Palestinian writer Raba’i Madhoun was born in al-Majdal, Ashkelon, Israel, in 1945. Along with his parents, he was uprooted from his homeland during the 1948 Nakba exodus and, as a consequence, his childhood was spent in the Khan Younis Palestinian refugee camp situated in the Gaza Strip. He studied at Alexandria University, Egypt, and since 1973 has worked as a journalist. His written works include the short story collection, The Idiot of Khan Younis, an academic study, The Palestinian Intifada and his autobiography, The Taste of Separation. He currently works as an editor for Al-Sharq Al-Awsat newspaper, which is published out of London, England.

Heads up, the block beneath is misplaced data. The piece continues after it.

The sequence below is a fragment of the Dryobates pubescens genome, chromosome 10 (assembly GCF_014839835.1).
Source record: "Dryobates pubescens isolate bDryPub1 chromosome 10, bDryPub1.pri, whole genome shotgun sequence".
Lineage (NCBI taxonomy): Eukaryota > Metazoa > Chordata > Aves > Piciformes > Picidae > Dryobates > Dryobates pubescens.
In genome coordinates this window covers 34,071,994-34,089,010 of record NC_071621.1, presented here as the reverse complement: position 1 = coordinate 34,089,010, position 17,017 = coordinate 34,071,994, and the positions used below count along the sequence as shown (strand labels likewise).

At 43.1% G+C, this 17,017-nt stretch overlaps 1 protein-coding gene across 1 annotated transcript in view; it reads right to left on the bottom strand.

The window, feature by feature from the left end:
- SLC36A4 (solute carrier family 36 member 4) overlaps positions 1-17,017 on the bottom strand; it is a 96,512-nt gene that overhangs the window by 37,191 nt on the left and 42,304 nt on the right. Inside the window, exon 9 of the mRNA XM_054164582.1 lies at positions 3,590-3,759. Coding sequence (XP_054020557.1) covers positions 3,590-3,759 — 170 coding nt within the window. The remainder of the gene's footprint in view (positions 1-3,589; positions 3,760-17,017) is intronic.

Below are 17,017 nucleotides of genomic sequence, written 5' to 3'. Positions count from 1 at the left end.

In The Lady from Tel Aviv, Mad-houn tackles the Arab/Palestinian-Israeli issue, focusing on a pivotal time of anxiety and suspicion. The novel’s protagonists are Palestinian exile Walid Dahman, who is returning home to Gaza after many years in Europe, and Israeli Dana Ahuva, who happens to be sitting next to him on their flight into Tel Aviv’s Ben-Gurion Airport. Their dialogue takes the reader into the far realms of memory and history. The Lady from Tel Aviv is a novel that, in its complexity, intricacy and ambiguity, avoids the dogma of ready-made ideology.